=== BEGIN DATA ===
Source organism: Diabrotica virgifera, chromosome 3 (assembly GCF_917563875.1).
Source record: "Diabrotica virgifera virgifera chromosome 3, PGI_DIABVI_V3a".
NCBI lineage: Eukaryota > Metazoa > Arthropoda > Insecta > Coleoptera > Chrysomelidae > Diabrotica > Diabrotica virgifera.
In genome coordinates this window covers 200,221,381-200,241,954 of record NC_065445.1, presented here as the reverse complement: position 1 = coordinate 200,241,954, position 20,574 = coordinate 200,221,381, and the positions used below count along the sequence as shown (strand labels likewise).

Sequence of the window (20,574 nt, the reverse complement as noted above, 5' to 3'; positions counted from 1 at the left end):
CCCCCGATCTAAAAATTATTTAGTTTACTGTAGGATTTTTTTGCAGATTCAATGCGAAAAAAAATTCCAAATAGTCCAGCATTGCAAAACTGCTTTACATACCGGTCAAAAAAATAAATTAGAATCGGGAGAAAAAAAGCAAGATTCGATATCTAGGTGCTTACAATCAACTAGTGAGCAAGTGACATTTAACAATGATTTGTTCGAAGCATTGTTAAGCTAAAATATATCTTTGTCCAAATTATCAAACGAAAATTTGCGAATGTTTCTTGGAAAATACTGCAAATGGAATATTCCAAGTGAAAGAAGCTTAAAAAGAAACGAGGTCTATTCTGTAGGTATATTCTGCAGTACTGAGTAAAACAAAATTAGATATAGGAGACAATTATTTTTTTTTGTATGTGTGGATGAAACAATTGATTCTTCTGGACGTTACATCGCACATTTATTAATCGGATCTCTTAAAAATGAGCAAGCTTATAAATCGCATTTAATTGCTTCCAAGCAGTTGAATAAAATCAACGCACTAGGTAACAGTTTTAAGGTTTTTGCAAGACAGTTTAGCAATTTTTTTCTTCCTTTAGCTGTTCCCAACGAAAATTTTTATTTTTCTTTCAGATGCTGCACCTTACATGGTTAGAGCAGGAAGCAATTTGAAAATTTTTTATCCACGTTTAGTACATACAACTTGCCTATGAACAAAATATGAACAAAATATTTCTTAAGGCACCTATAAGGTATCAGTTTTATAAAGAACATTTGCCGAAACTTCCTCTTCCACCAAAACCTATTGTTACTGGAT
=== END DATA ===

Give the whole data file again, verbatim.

Source organism: Diabrotica virgifera, chromosome 3 (assembly GCF_917563875.1).
Source record: "Diabrotica virgifera virgifera chromosome 3, PGI_DIABVI_V3a".
NCBI lineage: Eukaryota > Metazoa > Arthropoda > Insecta > Coleoptera > Chrysomelidae > Diabrotica > Diabrotica virgifera.
In genome coordinates this window covers 200,221,381-200,241,954 of record NC_065445.1, presented here as the reverse complement: position 1 = coordinate 200,241,954, position 20,574 = coordinate 200,221,381, and the positions used below count along the sequence as shown (strand labels likewise).

Sequence of the window (20,574 nt, the reverse complement as noted above, 5' to 3'; positions counted from 1 at the left end):
CCCCCGATCTAAAAATTATTTAGTTTACTGTAGGATTTTTTTGCAGATTCAATGCGAAAAAAAATTCCAAATAGTCCAGCATTGCAAAACTGCTTTACATACCGGTCAAAAAAATAAATTAGAATCGGGAGAAAAAAAGCAAGATTCGATATCTAGGTGCTTACAATCAACTAGTGAGCAAGTGACATTTAACAATGATTTGTTCGAAGCATTGTTAAGCTAAAATATATCTTTGTCCAAATTATCAAACGAAAATTTGCGAATGTTTCTTGGAAAATACTGCAAATGGAATATTCCAAGTGAAAGAAGCTTAAAAAGAAACGAGGTCTATTCTGTAGGTATATTCTGCAGTACTGAGTAAAACAAAATTAGATATAGGAGACAATTATTTTTTTTTGTATGTGTGGATGAAACAATTGATTCTTCTGGACGTTACATCGCACATTTATTAATCGGATCTCTTAAAAATGAGCAAGCTTATAAATCGCATTTAATTGCTTCCAAGCAGTTGAATAAAATCAACGCACTAGGTAACAGTTTTAAGGTTTTTGCAAGACAGTTTAGCAATTTTTTTCTTCCTTTAGCTGTTCCCAACGAAAATTTTTATTTTTCTTTCAGATGCTGCACCTTACATGGTTAGAGCAGGAAGCAATTTGAAAATTTTTTATCCACGTTTAGTACATACAACTTGCCTATGAACAAAATATGAACAAAATATTTCTTAAGGCACCTATAAGGTATCAGTTTTATAAAGAACATTTGCCGAAACTTCCTCTTCCACCAAAACCTATTGTTACTGGAT